Archive for the ‘blekko’ Category

The Anatomy of Search Technology: Crawling using Combinators [blekko – part 2]

Monday, May 28th, 2012

The Anatomy of Search Technology: Crawling using Combinators by Greg Lindahl.

From the post:

This is the second guest post (part 1) of a series by Greg Lindahl, CTO of blekko, the spam free search engine. Previously, Greg was Founder and Distinguished Engineer at PathScale, at which he was the architect of the InfiniPath low-latency InfiniBand HCA, used to build tightly-coupled supercomputing clusters.

What’s so hard about crawling the web?

Web crawlers have been around as long as the Web has — and before the web, there were crawlers for gopher and ftp. You would think that 25 years of experience would render crawling a solved problem, but the vast growth of the web and new inventions in the technology of webspam and other unsavory content results in a constant supply of new challenges. The general difficulty of tightly-coupled parallel programming also rears its head, as the web has scaled from millions to 100s of billions of pages

In part 2, you learn why you were supposed to pay attention to combinators in part 1.

Want to take a few minutes to refresh on part 1?

Crawler problems still exist but you may have some new approaches to try.

The Anatomy of Search Technology: blekko’s NoSQL database [part 1]

Monday, May 28th, 2012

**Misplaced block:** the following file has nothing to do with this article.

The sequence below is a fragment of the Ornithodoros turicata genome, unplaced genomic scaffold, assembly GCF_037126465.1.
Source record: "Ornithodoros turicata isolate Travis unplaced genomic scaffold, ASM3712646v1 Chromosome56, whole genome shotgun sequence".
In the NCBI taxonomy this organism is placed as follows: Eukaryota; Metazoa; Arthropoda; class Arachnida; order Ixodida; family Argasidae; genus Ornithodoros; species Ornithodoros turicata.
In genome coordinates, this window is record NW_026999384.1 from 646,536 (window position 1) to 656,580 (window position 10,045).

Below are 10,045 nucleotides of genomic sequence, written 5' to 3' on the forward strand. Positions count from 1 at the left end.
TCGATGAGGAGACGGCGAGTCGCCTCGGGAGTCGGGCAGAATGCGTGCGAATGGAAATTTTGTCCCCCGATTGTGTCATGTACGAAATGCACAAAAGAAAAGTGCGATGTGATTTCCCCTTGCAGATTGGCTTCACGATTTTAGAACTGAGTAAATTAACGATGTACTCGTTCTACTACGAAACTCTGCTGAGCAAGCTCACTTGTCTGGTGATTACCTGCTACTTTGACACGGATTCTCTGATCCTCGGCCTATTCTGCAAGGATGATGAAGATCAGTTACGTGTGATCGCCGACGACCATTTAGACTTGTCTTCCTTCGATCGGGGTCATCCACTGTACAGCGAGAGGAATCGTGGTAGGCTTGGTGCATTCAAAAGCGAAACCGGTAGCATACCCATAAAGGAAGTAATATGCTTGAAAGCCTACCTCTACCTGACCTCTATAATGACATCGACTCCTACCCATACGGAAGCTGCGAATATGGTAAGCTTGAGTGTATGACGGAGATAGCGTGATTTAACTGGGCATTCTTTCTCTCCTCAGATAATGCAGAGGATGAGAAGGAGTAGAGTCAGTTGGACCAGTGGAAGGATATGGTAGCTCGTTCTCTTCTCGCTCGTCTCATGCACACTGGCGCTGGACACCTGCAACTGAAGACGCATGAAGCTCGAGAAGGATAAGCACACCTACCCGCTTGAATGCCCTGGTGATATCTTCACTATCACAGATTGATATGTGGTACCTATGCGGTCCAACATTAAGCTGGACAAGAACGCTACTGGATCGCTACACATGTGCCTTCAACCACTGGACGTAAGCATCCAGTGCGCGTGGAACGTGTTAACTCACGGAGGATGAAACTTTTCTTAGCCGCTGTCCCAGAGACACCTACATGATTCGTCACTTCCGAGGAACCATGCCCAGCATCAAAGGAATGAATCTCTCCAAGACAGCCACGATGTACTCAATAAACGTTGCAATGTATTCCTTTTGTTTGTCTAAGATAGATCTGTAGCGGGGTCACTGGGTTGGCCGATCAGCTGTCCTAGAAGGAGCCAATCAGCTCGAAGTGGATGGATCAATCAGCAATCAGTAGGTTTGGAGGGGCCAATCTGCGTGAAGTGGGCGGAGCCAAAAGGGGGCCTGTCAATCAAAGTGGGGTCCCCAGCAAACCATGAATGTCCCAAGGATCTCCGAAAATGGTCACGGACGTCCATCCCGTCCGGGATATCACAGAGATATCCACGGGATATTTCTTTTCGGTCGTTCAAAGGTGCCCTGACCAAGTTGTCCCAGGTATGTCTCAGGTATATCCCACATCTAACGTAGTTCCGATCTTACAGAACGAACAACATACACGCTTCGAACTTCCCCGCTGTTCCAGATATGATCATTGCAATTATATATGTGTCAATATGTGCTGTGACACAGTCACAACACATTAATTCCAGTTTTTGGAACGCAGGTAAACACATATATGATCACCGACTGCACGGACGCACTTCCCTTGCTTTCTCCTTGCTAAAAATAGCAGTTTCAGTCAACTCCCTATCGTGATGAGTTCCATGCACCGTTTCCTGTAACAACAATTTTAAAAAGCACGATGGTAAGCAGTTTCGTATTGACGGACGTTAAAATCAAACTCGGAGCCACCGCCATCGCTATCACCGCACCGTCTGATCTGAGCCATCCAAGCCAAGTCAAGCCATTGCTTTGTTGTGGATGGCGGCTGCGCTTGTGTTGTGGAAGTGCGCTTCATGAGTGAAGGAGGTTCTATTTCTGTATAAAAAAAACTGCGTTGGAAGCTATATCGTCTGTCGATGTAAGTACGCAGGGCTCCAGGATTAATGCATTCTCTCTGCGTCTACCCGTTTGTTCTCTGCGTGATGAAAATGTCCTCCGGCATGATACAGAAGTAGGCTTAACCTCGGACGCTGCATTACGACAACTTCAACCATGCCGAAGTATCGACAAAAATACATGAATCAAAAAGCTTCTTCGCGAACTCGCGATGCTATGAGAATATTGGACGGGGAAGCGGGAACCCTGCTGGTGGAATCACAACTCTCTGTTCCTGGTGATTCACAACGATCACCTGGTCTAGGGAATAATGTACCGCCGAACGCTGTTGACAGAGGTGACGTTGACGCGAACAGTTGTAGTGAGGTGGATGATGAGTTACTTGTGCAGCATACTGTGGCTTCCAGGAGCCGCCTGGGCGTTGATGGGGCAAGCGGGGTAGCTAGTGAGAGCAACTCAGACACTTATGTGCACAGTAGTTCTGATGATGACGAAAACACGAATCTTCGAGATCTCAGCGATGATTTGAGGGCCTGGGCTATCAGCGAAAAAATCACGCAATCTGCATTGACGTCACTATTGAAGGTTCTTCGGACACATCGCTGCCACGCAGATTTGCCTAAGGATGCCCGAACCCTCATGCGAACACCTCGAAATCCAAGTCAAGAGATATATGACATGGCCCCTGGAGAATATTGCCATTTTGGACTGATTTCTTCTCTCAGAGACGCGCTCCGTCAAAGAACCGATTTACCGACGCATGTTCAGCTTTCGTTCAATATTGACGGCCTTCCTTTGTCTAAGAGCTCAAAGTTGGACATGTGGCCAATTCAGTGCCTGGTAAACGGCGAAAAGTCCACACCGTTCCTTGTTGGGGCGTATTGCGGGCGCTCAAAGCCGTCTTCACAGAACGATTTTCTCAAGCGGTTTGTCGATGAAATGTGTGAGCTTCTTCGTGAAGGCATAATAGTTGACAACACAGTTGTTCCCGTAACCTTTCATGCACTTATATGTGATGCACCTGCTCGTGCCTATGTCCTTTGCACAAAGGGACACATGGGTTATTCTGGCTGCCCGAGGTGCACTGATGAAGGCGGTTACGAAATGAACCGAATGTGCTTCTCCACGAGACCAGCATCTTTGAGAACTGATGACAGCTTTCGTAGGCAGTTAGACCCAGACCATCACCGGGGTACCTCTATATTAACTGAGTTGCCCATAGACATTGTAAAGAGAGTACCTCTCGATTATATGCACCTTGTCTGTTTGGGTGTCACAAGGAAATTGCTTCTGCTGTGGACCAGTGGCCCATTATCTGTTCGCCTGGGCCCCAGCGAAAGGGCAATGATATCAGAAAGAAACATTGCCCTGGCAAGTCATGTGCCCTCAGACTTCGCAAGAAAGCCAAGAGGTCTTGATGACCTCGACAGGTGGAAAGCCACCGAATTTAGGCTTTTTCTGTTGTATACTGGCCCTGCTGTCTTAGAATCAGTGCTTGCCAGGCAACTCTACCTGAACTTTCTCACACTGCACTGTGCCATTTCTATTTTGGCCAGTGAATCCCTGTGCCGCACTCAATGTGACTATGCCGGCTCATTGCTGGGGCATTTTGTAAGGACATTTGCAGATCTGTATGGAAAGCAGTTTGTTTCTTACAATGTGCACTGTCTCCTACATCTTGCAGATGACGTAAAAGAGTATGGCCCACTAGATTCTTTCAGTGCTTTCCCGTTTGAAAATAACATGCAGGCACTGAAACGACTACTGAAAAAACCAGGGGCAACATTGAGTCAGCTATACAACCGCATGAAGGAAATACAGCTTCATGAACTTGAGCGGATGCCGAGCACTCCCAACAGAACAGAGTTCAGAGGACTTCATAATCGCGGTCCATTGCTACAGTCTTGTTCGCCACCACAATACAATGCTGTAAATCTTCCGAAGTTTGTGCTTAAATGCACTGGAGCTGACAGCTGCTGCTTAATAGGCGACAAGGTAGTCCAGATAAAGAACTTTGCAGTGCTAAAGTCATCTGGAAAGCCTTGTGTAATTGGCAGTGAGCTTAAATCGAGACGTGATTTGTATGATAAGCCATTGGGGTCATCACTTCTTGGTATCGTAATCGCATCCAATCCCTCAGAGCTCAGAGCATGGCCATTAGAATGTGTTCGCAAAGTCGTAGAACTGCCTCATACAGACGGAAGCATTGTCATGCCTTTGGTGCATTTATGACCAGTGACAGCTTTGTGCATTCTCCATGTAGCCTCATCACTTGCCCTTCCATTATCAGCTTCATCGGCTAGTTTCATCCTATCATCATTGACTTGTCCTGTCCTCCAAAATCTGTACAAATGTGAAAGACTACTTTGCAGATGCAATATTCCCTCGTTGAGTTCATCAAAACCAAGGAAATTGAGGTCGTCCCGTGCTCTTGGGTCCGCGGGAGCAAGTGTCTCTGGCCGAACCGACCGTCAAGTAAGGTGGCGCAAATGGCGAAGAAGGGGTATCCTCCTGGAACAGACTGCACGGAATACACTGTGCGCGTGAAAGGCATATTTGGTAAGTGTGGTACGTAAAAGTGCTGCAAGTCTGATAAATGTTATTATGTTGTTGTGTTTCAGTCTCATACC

The Anatomy of Search Technology: blekko’s NoSQL database by Greg Lindahl.

From the post:

This is a guest post by Greg Lindahl, CTO of blekko, the spam free search engine that had over 3.5 million unique visitors in March. Greg Lindahl was Founder and Distinguished Engineer at PathScale, at which he was the architect of the InfiniPath low-latency InfiniBand HCA, used to build tightly-coupled supercomputing clusters.

Imagine that you’re crazy enough to think about building a search engine. It’s a huge task: the minimum index size needed to answer most queries is a few billion webpages. Crawling and indexing a few billion webpages requires a cluster with several petabytes of usable disk — that’s several thousand 1 terabyte disks — and produces an index that’s about 100 terabytes in size.

Greg starts with the storage aspects of the blekko search engine before taking on crawling in part 2 of this series.

Pay special attention to the combinators. You will be glad you did.